Technology is at it again… creating problems… then offering solutions.
Technology has formed a global economy that eradicated many Western jobs… just as the Western population ages the most.
For example an article in the Economist, “The Future of Europe Staring into the Abyss”:
Between 2005 and 2030 the working-age population of the European Union will shrink by 20m, and the number of those over 65 will increase by 40m. Thanks to the focus on crumbling public finances, that demographic time-bomb is now a common part of European public debate. Governments in places like Britain or the Netherlands have been able to propose paying pensions at 67 or even 70, without angry protests.
So many of my messages look at problems faced by Baby Boomers and those thinking about retirement ahead.
However how about the Western youth? Without their gainful employment to finance Social Security programs for the retired… there will be no money to pay for retirement.
An article in Business Week entitled “The Lost Generation” highlighted this problem when it said.
The continuing job crisis is hitting young people especially hard—damaging both their future and the economy
Bright, eager—and unwanted. While unemployment is ravaging just about every part of the global workforce, the most enduring harm is being done to young people who can’t grab onto the first rung of the career ladder.
Affected are a range of young people, from high school dropouts, to college grads, to newly minted lawyers and MBAs across the developed world from Britain to Japan. One indication: In the U.S., the unemployment rate for 16- to 24-year-olds has climbed to more than 18%, from 13% a year ago.
For people just starting their careers, the damage may be deep and long-lasting, potentially creating a kind of “lost generation.” Studies suggest that an extended period of youthful joblessness can significantly depress lifetime income as people get stuck in jobs that are beneath their capabilities, or come to be seen by employers as damaged goods.
Equally important, employers are likely to suffer from the scarring of a generation. The freshness and vitality young people bring to the workplace is missing. Tomorrow’s would-be star employees are on the sidelines, deprived of experience and losing motivation. In Japan, which has been down this road since the early 1990s, workers who started their careers a decade or more ago and are now in their 30s account for 6 in 10 reported cases of depression, stress, and work-related mental disabilities, according to the Japan Productivity Center for Socio-Economic Development.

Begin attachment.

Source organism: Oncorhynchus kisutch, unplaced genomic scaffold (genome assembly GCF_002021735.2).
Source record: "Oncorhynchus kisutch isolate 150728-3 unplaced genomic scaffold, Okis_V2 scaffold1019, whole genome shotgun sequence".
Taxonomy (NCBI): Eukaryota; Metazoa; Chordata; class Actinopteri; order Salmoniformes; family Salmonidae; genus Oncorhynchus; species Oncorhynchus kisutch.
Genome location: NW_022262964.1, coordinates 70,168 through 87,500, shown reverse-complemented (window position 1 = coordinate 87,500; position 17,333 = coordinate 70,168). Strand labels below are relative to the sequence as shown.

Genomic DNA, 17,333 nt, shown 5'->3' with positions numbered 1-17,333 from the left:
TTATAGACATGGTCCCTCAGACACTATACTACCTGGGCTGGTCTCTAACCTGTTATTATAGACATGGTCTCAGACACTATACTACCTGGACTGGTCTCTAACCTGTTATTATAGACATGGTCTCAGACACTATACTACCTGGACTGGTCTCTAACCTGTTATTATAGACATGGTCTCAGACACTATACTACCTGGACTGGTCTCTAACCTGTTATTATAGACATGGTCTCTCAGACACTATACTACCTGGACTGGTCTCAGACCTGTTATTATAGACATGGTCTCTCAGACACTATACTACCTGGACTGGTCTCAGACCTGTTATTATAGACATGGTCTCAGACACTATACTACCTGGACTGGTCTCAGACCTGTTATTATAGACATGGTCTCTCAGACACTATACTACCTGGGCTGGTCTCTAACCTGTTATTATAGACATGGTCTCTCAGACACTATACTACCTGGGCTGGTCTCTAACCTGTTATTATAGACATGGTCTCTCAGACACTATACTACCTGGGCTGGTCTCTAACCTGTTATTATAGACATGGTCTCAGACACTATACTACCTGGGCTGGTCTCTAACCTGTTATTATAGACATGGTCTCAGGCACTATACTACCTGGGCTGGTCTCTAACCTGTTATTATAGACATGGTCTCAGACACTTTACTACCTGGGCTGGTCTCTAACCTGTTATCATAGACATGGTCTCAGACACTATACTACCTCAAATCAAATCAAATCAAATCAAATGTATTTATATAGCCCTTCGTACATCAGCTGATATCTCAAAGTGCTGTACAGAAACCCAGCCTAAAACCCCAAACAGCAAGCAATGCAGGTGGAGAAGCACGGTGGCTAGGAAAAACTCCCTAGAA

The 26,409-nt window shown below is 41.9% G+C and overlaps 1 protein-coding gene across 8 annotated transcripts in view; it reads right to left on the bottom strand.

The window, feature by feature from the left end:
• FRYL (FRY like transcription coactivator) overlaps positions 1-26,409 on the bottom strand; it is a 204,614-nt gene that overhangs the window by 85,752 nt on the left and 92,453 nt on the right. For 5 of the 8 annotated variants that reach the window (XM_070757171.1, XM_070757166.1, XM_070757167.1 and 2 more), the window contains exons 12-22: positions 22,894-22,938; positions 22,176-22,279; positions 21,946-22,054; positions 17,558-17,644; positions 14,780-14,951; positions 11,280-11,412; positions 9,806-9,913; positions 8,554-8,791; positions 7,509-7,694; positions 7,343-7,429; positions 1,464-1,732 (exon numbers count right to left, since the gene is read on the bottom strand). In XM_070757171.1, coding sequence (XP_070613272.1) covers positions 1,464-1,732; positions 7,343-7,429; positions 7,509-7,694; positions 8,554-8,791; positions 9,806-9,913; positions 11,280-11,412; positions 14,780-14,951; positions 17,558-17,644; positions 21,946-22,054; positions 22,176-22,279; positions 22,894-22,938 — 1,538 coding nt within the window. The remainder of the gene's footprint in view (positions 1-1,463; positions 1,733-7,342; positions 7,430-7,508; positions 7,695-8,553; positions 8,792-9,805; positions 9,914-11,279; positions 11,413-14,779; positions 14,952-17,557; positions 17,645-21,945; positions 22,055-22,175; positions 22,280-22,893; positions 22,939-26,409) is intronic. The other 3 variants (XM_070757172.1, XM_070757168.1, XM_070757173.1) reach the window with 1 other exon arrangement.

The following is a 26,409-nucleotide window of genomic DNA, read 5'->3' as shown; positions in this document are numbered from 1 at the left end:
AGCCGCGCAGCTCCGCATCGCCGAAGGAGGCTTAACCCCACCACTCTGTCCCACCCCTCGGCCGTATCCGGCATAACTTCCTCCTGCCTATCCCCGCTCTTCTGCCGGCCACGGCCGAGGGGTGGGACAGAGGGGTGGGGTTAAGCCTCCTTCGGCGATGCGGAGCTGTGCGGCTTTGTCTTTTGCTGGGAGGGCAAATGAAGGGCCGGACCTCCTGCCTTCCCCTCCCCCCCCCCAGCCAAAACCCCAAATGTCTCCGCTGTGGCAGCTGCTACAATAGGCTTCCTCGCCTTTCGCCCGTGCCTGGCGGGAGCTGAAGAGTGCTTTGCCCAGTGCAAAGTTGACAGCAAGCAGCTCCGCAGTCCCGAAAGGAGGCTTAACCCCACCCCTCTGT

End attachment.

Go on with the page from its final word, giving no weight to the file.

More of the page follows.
Whats should society do?
Our son, Jake, gave us a clue when he wrote:
Dad your article “Funky Micro Business Ideas Internet Support” reminded me to share this thought:
Perhaps many readers will have young people in their lives who like those in Britain face a very bleak employment future at home.
We now have a crisis in youth employment in this country but as my dad says “the sun is always shining somewhere in the world” and the Guardian last week did the following piece on the issue. Perhaps an interesting thought for many readers:
That article is ‘Graduates look overseas as jobs dry up’ and it says:
“With 70 applicants for every UK graduate job, could applying abroad be the answer? From Brussels to Beijing, meet the enterprising university leavers finding work overseas.
“For beleaguered graduate job hunters, the news just seems to get worse and worse. Figures released last week by the Higher Education Statistics Agency showed that about 10% of 2009 graduates failed to find work during the past year. As if that weren’t bad enough, the Association of Graduate Recruiters (AGR) this week released the findings of its biannual survey, showing an average of around 70 applications for every graduate job, with employers expecting to see a further 6.9% drop in vacancies this year – a forecast nearly four times worse than the AGR’s own predictions just six months ago.
“The AGR’s chief executive, Carl Gilleard, points out that the depressing forecast reflects a fragmented graduate jobs market in which sectors such as finance are now showing high levels of growth, while others, including law and engineering, remain in the doldrums. “The important thing for graduates is to keep their ears to the ground,” he says. “A snapshot survey of our members reveals that 30% haven’t yet filled their vacancies.”
“Yet for those prepared to look farther afield, there may be a glimmer of hope from the increasing numbers of UK graduates who are successfully finding work overseas.
“Nannette Ripmeester, a Rotterdam-based international careers expert who has worked in 17 countries, says the jobs outlook is not as bleak everywhere. “Within the European Union, the UK and Spanish jobs markets have been worst-hit, but other countries such as the Netherlands, and also newer member states like Poland, have not suffered as much,” she says. “Outside Europe, think of Asia and places like China and Singapore, where jobs markets are considerably better.” Jake.
Life is change. Technology has accelerated change as it diminishes the concepts of time and space. Those… young and old… who adapt and participate in this global view can find opportunity in the global economy and the fact that the sun always shines somewhere.
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Read the lost generation